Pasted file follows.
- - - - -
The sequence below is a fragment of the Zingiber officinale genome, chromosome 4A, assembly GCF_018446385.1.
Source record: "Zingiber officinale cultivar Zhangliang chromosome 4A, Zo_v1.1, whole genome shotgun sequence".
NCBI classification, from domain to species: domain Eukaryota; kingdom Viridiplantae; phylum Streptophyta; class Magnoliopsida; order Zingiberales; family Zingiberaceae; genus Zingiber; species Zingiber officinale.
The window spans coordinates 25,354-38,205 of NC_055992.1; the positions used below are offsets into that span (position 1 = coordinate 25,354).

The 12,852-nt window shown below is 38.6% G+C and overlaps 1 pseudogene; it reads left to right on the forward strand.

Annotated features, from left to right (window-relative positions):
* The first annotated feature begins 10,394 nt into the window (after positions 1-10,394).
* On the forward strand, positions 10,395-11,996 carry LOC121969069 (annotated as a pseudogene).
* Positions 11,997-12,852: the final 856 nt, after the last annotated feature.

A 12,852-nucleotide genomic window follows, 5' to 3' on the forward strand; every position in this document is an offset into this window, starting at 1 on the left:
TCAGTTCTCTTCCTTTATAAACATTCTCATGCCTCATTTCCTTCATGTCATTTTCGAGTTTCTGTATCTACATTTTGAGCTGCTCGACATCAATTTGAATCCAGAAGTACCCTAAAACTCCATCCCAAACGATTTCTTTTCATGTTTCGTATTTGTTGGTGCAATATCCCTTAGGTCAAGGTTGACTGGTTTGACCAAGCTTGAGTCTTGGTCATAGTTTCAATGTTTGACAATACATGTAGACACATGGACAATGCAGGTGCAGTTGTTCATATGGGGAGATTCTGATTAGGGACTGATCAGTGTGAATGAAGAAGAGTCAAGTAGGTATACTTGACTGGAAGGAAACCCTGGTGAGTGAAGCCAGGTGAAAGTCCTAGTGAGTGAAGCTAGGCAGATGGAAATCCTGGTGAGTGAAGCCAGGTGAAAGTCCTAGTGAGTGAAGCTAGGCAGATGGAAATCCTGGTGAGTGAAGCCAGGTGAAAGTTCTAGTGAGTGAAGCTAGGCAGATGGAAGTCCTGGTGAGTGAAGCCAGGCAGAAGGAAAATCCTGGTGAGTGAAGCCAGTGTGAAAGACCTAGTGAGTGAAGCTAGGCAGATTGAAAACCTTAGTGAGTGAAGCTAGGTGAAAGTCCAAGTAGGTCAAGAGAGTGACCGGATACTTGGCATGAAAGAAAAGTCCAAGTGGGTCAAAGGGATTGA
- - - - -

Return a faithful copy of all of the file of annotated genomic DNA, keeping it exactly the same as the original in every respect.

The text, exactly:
The sequence below is a fragment of the Zingiber officinale genome, chromosome 4A, assembly GCF_018446385.1.
Source record: "Zingiber officinale cultivar Zhangliang chromosome 4A, Zo_v1.1, whole genome shotgun sequence".
NCBI classification, from domain to species: domain Eukaryota; kingdom Viridiplantae; phylum Streptophyta; class Magnoliopsida; order Zingiberales; family Zingiberaceae; genus Zingiber; species Zingiber officinale.
The window spans coordinates 25,354-38,205 of NC_055992.1; the positions used below are offsets into that span (position 1 = coordinate 25,354).

The 12,852-nt window shown below is 38.6% G+C and overlaps 1 pseudogene; it reads left to right on the forward strand.

Annotated features, from left to right (window-relative positions):
* The first annotated feature begins 10,394 nt into the window (after positions 1-10,394).
* On the forward strand, positions 10,395-11,996 carry LOC121969069 (annotated as a pseudogene).
* Positions 11,997-12,852: the final 856 nt, after the last annotated feature.

A 12,852-nucleotide genomic window follows, 5' to 3' on the forward strand; every position in this document is an offset into this window, starting at 1 on the left:
TCAGTTCTCTTCCTTTATAAACATTCTCATGCCTCATTTCCTTCATGTCATTTTCGAGTTTCTGTATCTACATTTTGAGCTGCTCGACATCAATTTGAATCCAGAAGTACCCTAAAACTCCATCCCAAACGATTTCTTTTCATGTTTCGTATTTGTTGGTGCAATATCCCTTAGGTCAAGGTTGACTGGTTTGACCAAGCTTGAGTCTTGGTCATAGTTTCAATGTTTGACAATACATGTAGACACATGGACAATGCAGGTGCAGTTGTTCATATGGGGAGATTCTGATTAGGGACTGATCAGTGTGAATGAAGAAGAGTCAAGTAGGTATACTTGACTGGAAGGAAACCCTGGTGAGTGAAGCCAGGTGAAAGTCCTAGTGAGTGAAGCTAGGCAGATGGAAATCCTGGTGAGTGAAGCCAGGTGAAAGTCCTAGTGAGTGAAGCTAGGCAGATGGAAATCCTGGTGAGTGAAGCCAGGTGAAAGTTCTAGTGAGTGAAGCTAGGCAGATGGAAGTCCTGGTGAGTGAAGCCAGGCAGAAGGAAAATCCTGGTGAGTGAAGCCAGTGTGAAAGACCTAGTGAGTGAAGCTAGGCAGATTGAAAACCTTAGTGAGTGAAGCTAGGTGAAAGTCCAAGTAGGTCAAGAGAGTGACCGGATACTTGGCATGAAAGAAAAGTCCAAGTGGGTCAAAGGGATTGA